5 Ways to Reduce Your Waste

Zero Waste


Zero waste sounds like a ridiculous concept doesn’t it when we traipse down the driveway every Sunday with two huge wheelie bins full of rubbish but there are simple ways to easily reduce our impact on the earth. I went to an amazing conference with zero waste guru Bea Johnson this year. She literally managed to have the waste of her family for a whole year in a mason jar! There is so much more than putting the recycle bin out every week.


So here is a quick starter on the 5 R’s of zero waste nirvana!



The simplest way to eliminate waste is to refuse excessive packaging. Seriously.. for years our tomatos, apples and fresh produce was delivered safely to our supermarket without the need for plastic wrapping and trays. Lately it seems like you can’t buy an avocado without it being packed in multiple layers of plastic. Supermarkets will stop doing it if we stop buying it! Taking your own favourite coffee cup when you buy a coffee at work will save around 240 disposable cups a year! The convenience of grabbing a pre-packaged food is a huge contributor to our excess waste! I also prefer to choose my fresh fruit and veges so I can pick the freshest produce.




The impact of plastic on our environment particularly for our ocean faring friends is well documented. Devastating images circulate on the Internet of the beautiful waters of Indonesia now sadly littered with plastic waste. Reducing plastic waste is as easy using a refillable water bottle rather than single use bottles. You could try buying cheeses and meats from the deli/butcher wrapped in compostable paper or take your own container. Bulk food stores are popping up in major shopping centres and becoming very popular as they start to stock everything from pop corn and peanut butter to household bathroom and cleaning products. It really is a great solution and the paper bags are re-usable or compostable!



Now I am not suggesting that you start wearing patchouli perfume and growing your armpit hair but if you wanted to that would be ok with me too hahaha. Before you piff that jar out or bin the dress from last season in the bin, take another look. Not only can you be environmentally friendly but it will save money by reusing if you can! If you have checked it and really can’t re-use it then can it be used by someone else? Jars, especially small ones are always in demand for school fetes and your last season dress might raise some much needed funds for a charity if it is still in good condition and if it is damaged then perhaps it could be repaired or repurposed. There are some great local programs that recycle broken or outdated electronic equipment such as computers, mobile phones and TV’s.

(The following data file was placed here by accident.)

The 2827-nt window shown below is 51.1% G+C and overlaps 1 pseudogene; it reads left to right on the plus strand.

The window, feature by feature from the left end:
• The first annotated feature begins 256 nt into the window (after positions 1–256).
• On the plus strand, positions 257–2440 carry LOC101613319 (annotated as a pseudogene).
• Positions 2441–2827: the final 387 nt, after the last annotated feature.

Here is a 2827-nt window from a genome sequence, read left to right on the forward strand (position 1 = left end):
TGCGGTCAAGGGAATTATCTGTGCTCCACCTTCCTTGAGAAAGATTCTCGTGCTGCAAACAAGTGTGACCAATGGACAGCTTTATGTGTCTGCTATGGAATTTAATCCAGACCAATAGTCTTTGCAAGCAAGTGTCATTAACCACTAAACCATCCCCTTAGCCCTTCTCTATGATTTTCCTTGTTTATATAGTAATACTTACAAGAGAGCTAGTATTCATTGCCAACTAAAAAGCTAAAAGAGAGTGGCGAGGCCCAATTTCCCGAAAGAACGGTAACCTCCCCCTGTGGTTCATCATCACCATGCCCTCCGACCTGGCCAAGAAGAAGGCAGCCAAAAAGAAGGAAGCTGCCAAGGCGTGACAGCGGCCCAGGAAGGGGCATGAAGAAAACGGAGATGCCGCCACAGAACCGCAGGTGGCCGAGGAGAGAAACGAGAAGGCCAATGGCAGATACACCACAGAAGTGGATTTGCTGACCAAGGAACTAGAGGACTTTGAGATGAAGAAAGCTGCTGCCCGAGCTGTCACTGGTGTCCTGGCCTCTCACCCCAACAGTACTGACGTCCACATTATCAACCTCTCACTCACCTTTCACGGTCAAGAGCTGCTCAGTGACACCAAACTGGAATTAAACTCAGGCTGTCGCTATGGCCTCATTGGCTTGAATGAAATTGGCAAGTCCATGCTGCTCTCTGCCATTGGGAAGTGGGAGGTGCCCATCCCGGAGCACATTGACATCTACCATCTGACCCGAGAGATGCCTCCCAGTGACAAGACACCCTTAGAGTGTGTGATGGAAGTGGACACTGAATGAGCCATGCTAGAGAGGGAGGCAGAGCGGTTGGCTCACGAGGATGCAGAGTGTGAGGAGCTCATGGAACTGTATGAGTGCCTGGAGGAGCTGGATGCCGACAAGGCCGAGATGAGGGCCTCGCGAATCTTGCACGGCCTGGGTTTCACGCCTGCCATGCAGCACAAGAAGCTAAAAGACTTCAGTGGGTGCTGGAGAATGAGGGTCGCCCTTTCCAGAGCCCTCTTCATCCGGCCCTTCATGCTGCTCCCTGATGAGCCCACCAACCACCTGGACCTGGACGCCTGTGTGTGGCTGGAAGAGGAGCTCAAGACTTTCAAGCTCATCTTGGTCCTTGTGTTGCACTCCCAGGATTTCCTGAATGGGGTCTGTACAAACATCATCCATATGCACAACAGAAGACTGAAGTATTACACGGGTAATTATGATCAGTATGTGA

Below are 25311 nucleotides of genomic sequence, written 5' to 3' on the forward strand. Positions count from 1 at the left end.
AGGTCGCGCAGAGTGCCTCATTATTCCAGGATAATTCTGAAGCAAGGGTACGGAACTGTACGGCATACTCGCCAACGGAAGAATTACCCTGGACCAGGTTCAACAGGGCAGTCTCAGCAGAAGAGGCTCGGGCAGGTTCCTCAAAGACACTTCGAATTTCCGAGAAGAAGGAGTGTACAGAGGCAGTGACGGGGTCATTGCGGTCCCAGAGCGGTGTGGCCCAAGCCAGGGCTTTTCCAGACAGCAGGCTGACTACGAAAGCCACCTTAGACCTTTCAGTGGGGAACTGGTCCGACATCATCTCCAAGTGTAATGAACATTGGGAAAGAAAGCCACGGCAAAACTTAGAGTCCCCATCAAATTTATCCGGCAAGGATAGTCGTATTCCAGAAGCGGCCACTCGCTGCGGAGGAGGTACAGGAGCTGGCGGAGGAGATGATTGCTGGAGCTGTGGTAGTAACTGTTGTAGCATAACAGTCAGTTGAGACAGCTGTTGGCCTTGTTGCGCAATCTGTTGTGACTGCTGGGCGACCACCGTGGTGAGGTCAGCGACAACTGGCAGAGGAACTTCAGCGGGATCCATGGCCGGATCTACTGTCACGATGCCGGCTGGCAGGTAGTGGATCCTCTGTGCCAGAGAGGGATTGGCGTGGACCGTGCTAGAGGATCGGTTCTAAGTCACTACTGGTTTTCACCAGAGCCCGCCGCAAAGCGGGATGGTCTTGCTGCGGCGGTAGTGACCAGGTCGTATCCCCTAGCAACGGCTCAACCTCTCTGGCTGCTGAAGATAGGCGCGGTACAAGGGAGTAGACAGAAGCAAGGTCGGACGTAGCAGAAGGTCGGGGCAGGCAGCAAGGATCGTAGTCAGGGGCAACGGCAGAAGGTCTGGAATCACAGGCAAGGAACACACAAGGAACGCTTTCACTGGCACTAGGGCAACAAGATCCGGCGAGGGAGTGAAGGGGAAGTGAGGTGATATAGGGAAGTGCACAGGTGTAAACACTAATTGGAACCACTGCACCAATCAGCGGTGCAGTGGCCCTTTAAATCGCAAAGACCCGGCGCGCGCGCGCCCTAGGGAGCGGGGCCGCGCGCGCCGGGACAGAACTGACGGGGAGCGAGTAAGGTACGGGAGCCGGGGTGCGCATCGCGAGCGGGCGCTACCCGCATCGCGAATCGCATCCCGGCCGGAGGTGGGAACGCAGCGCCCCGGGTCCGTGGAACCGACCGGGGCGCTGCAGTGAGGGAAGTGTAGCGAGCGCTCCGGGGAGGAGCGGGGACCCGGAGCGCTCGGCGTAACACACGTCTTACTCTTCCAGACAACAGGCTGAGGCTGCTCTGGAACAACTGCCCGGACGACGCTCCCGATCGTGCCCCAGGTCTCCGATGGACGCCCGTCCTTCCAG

It sounds gross but in reality a healthy compost pile actually isnt a smelly affair at all. It is as easy as sectioning off a small corner of the garden and following some simple guidelines and at the end you have an amazing natural fertiliser for your plants! Our scraps go through a pecking order of dogs to chooks to compost if none of the animals want it. If gardening isnt your thing or you cant face managing the compost you may find neighbours who have chooks who are grateful for your kitchen scraps or your contribution in their compost. Some cities now have collection bins for kitchen scraps from restaurants which is a terrific step forward.



As a nation we have embraced recycling and have become expert at identifying what can be recycled. We process our recycling turning bottles and jars into crushed glass and sorted plastics but Australia does not use or remanufacture most of the material that we process for recycling. For decades at further cost to the environment we have shipped China tonnes of our glass and plastic to be recycled into new product to be sold back to us but those days are now numbered.


China has started to develop their own waste issues. As China becomes more westernised and accustomed to convenience products their own waste is giving them enough resources and they are now refusing to take our waste or paying very little for it. Some local councils have been forced to reconsider or even cancel their recycling programs given the increasing cost and logistics of collecting and storing waste that can not be sold even at a loss. With this in mind it is more important than ever that we really look hard at the first 3 R’s to reduce, reuse and refuse.


It’s a process to develop new habits just as we did when recycling was first introduced. It can be done with minimal impact on our day just as recycling has become. We became expert recyclers and can in time become expert at reducing, reusing and refusing. If you are interested in more ideas about reducing your household’s footprint on the earth I highly recommend checking out Bea Johnson’s book on Zero Waste.





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